IMAGE OVERLOAD



It was a cold winter evening when my future husband and I went to the Met with our figure drawing class. The night was brisk, but inside the museum's Great Hall, the air was thick and warm. Our assignment was to make a drawing of a figurative sculpture. For three hours, we sat on the museum floor, looking at a dancing, sandstone Asian deity, making fairly bad, but extremely satisfying charcoal drawings of her. We observed the thousand beads of her headdress, the wild curves of her breasts. We noted the shadows at her neckline, how the light hit her crescent-moon eyelids. We sat still as we drew, said nothing; something hallowed was transpiring and we dared not speak of it. We left the museum happy and full. If my mental faculties ever fail me, the memory of that sculpture will be the last to go.


Our subsequent visits to the Met have been markedly different. We enter, children in tow, determined to see everything. We study the museum map and chart a path. We move from Velasquez to de Goya, from Picasso to the ancient Egyptians. We walk and we walk. We see Roman artifacts, the Rodin sculpture garden, African totem poles, Dutch still lifes. We look at textiles, coins, tea sets, amphoras, armor. We point and we talk. When one of us says something clever, we nod, and move to the next image. We press on. There is stilll much to see.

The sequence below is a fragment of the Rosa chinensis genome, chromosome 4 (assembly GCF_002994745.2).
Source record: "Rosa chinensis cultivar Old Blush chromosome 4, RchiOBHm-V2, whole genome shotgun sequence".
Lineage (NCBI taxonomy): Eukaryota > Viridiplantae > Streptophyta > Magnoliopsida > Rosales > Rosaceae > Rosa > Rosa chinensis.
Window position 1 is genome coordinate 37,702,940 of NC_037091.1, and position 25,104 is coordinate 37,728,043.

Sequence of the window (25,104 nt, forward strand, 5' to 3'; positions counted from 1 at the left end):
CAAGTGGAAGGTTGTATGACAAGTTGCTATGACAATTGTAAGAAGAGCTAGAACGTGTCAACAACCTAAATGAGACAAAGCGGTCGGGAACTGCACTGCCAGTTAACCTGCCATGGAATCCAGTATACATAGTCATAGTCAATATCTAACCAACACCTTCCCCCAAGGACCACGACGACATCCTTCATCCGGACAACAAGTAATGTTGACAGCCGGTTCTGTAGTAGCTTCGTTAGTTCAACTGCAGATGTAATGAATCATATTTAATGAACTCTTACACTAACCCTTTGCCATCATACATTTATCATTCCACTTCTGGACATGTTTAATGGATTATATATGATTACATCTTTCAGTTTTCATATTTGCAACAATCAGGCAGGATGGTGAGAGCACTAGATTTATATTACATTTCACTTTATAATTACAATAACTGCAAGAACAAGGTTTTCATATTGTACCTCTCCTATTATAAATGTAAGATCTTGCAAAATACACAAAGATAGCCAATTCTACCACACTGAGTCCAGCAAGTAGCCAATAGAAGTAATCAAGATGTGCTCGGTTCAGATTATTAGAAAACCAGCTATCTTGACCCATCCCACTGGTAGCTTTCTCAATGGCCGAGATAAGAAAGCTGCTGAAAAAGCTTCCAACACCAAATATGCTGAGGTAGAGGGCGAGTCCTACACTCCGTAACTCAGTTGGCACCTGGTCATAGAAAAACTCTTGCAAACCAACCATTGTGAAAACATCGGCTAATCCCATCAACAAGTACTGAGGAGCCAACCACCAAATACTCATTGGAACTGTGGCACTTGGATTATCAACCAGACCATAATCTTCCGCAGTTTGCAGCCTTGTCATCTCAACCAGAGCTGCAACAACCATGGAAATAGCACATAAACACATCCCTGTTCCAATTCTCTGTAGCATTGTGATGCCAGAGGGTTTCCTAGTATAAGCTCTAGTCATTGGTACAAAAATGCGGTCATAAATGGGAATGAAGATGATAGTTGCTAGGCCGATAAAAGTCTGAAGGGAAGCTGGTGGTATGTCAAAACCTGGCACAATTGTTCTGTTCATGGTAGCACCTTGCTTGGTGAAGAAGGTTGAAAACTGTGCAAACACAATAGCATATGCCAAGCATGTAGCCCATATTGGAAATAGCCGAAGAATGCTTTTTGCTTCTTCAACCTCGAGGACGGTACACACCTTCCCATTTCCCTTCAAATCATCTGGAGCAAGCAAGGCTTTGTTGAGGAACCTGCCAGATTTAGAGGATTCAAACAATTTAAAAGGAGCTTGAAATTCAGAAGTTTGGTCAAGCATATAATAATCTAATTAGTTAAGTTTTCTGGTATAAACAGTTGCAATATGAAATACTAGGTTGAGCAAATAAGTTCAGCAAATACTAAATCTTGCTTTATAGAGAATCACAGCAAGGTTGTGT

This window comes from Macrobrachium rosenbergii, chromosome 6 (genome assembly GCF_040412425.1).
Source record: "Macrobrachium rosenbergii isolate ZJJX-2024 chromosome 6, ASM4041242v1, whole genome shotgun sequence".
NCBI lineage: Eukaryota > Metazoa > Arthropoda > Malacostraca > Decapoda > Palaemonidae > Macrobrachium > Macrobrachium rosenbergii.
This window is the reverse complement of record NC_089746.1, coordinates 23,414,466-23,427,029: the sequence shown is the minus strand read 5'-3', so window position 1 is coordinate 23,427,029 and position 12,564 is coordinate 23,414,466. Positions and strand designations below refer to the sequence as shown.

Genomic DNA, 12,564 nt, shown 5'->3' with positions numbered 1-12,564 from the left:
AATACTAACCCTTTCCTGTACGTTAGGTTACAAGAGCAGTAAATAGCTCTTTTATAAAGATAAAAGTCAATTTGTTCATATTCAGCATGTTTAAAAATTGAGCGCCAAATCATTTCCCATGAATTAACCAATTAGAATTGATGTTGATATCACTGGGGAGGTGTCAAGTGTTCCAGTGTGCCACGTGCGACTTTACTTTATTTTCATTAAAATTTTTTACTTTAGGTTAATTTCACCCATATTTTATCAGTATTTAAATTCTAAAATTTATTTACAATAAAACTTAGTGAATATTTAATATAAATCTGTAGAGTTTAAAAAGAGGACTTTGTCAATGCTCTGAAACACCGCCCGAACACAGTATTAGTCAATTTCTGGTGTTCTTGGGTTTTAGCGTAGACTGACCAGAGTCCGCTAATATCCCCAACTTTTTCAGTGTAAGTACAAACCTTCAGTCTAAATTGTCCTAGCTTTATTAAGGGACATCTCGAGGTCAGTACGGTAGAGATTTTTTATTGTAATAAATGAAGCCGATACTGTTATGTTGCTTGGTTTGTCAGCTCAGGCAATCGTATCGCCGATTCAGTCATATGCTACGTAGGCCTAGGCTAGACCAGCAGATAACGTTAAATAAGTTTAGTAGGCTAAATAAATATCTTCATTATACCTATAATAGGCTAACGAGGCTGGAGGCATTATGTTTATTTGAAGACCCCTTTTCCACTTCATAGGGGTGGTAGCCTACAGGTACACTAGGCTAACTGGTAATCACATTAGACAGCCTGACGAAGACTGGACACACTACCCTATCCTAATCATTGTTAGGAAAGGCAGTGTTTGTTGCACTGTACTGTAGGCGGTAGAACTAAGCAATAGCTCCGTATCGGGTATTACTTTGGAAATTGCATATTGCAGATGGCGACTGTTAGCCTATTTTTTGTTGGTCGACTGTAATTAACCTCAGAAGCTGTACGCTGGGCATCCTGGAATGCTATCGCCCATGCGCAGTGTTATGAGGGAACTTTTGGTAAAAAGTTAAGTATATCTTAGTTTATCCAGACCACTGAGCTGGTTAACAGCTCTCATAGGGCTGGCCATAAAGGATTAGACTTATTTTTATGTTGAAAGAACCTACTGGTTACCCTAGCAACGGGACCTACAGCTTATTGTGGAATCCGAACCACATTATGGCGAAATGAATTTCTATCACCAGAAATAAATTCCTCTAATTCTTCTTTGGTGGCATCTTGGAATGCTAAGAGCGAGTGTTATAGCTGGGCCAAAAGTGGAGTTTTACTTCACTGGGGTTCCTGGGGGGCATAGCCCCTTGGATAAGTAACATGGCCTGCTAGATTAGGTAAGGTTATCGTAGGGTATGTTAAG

Soon enough, our feet begin to throb. We become hungry, and then irritable. Some in our party want to leave; one of our children flops down onto the floor and begins to cry. I eye my husband in exasperation; I told you it was time to go. On the drive home, I try to remember what I have seen, to name a favorite image, but am dismayed by the blank I draw.


In life and online, images roll by, one after another. But it is only when we stop and really look that we see.